Students in CSU’s Department of Design and Merchandising came to the aid of Colorado firefighters this spring, creating new uniforms that will differentiate them from police officers — whether they’re at the scene of an emergency or in the grocery store.
Alan Fletcher, chief of the Fairmount Fire Protection District in Golden, approached Associate Professor Juyeon Park about the need for a redesign last fall. The problem is not their firefighting turnout gear, which Park has been working to improve, but the similarities between their navy blue “Class B” uniforms and those that police wear. Confusion between the two has resulted in everything from gunmen taking shots at unarmed firefighters arriving at crime scenes to exasperated mothers warning their children to behave near a firefighter, lest they be sent to jail.
“When you go to a grocery store, sometimes people raise their hands and say, ‘I didn’t do it,’” Fletcher said.
In addition to creating a more distinctive public appearance for the firefighters, the 37 students in Park’s Product Development course were asked to address issues like safety, mobility, functionality and human factors. The class, part of a new concentration in product development launched last fall, offers students a real-world case study in which they apply their creative design, technical and critical thinking skills.
Members of Park’s class discuss the redesign with firefighters from the Poudre Fire Protection District.
Seven student teams surveyed more than 300 firefighters statewide and held focus groups at stations in the Poudre Fire Protection District and found that about 80 percent of the respondents said they’d experienced public confusion with their current uniform. Teams began developing a new design for consideration by Fletcher and his team.
“This really reaffirmed my passion for my major,” said Nicole Grebb, a member of Team Marvel, which submitted the winning design.
Fletcher visited with the students to explain firefighters’ needs, even bringing a deputy sheriff to one session to show and discuss their uniforms’ similarity.
“It was great to be able to talk to a real client instead of just doing research,” said design student Jessica Marvin of Team Marvel.
“We were able to meet with our demographic,” added team leader Taylor Sloan. “It made it so much more of a real-world experience and something we can take with us in our careers.”
“We had learned so much in class, but actually going through the entire product development process was really interesting,” fellow team member Hailey Pearson said.
The uniform redesign also presented specific challenges, since firefighters tend to be pretty conservative about their uniforms, according to Fletcher.
“When you talk about change, firefighters don’t want to hear about it,” he said with a laugh. “But we asked the students, ‘If we’re helping you when you’re having a heart attack, what would you want us to look like?’ We needed to stay professional but unique.”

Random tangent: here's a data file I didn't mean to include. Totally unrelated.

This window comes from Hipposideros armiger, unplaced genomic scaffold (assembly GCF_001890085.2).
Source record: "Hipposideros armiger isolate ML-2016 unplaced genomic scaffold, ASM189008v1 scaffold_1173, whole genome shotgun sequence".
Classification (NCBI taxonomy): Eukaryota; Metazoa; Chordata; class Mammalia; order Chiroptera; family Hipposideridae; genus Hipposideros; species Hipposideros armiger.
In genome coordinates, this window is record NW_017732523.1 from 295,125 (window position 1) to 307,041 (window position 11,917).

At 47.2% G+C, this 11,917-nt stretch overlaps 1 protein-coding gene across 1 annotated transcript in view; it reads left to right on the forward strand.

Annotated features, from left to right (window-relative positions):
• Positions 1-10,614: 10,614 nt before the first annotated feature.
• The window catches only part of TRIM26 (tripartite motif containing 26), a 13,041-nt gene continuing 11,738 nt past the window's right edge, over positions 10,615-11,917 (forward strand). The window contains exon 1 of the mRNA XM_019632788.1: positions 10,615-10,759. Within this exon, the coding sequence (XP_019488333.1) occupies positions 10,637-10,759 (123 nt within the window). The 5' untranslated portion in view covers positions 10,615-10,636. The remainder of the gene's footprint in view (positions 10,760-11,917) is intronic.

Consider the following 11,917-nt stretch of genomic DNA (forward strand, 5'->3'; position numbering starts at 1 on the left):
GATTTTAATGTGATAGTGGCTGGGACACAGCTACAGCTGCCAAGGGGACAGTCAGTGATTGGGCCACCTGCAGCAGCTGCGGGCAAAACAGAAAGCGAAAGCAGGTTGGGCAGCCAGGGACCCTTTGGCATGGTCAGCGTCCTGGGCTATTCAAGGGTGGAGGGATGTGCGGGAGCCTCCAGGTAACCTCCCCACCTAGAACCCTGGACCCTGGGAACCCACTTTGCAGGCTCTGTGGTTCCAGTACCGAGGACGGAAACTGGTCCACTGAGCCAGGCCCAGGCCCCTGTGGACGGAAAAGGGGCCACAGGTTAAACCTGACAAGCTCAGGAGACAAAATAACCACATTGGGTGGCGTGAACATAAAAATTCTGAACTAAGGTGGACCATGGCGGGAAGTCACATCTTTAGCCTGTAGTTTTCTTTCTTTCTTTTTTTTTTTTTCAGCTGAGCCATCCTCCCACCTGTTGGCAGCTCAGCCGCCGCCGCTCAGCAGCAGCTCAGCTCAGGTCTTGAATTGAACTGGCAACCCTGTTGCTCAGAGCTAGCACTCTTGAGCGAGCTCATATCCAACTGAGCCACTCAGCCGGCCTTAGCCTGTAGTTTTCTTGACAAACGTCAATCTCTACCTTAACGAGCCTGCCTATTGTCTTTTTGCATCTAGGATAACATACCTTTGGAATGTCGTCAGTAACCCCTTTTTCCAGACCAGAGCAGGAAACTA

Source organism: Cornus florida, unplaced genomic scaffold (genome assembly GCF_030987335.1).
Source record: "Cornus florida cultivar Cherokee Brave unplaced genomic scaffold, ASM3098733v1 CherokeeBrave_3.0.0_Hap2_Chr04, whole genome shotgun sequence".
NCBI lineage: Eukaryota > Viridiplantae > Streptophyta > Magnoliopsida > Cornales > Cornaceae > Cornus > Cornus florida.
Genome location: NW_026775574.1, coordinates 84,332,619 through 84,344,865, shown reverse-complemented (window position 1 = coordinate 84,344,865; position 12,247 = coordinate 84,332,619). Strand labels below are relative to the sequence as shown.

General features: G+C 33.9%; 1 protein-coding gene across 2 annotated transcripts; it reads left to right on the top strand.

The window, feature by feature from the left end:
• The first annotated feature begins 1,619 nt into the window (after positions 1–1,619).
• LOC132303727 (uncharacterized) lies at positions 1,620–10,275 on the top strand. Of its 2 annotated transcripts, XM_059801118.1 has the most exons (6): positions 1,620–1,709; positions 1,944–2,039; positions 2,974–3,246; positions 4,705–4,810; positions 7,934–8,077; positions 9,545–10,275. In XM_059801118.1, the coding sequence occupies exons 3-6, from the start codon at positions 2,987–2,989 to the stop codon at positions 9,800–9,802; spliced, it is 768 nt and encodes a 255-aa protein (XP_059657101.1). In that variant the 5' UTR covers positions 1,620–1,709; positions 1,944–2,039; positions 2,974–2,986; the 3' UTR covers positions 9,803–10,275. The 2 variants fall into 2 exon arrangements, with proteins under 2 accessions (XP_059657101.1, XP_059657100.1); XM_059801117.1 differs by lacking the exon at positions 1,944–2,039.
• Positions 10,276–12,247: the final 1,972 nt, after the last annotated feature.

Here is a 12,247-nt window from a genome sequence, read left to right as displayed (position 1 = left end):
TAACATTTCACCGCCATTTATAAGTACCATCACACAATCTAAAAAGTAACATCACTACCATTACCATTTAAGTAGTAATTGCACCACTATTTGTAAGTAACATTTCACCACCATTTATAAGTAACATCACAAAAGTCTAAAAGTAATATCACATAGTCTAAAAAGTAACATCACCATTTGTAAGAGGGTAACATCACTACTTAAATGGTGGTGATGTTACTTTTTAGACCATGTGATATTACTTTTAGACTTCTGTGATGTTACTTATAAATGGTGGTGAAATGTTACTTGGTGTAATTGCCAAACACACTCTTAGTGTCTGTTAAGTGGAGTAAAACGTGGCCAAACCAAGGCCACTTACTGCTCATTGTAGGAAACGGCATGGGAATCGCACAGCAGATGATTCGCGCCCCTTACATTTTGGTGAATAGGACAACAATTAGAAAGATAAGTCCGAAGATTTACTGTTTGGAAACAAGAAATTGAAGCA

“I have been working with many industry and community partners for the course, but this design project offered the students a different level of challenge,” Park said. “They were challenged to explore various dimensions of the firefighter’s needs with their uniform, both functional and aesthetic, yet they had to be creative within a limited scope, given the conservative firefighting culture and National Fire Protection Association’s regulations for firefighting personal protective equipment.”
“Firefighters are really proud of their tradition,” added merchandising student Jony Gao, another member of Team Marvel.
When survey results showed some openness to colors like red and black, Team Marvel developed a “Class B” shirt with lines of red piping. They added reflective tape and thread for safety and developed three complete lines of the firefighter’s station uniform for active, casual and semiprofessional functions.
The students said another challenge was keeping the price range of their products competitive with the current market.
“Firefighters are government-funded,” Pearson said. “If you had an unlimited budget, it would be different, but we had to be very cost-effective.”
Designs presented to other chiefs
Fletcher, who is president of the Metro Denver Fire Chiefs Association, plans to present the winning designs to his fellow chiefs in case they want to adopt similar uniform changes.
“I love the work you did,” Fletcher told Park’s class before announcing the winning teams. “We wanted to see something different in our uniforms, but we didn’t know what to do or how to approach it. In the end, we’re probably going to pick something from each of the teams.”
Second place went to Team Fuego, and Park presented special awards to the other five teams in areas like “most creative” and “most marketable.”
“All of the teams did a great job,” Park said. “To me, everybody’s a winner.”
The new concentration in product development, launched at CSU last fall, bridges the gap between apparel design and merchandising and involves moving design concepts forward to create approved products for manufacture. Students study consumer and trend research, idea formation, product specification, materials procurement, prototyping, sourcing, quality assurance, pricing strategies and new business creation.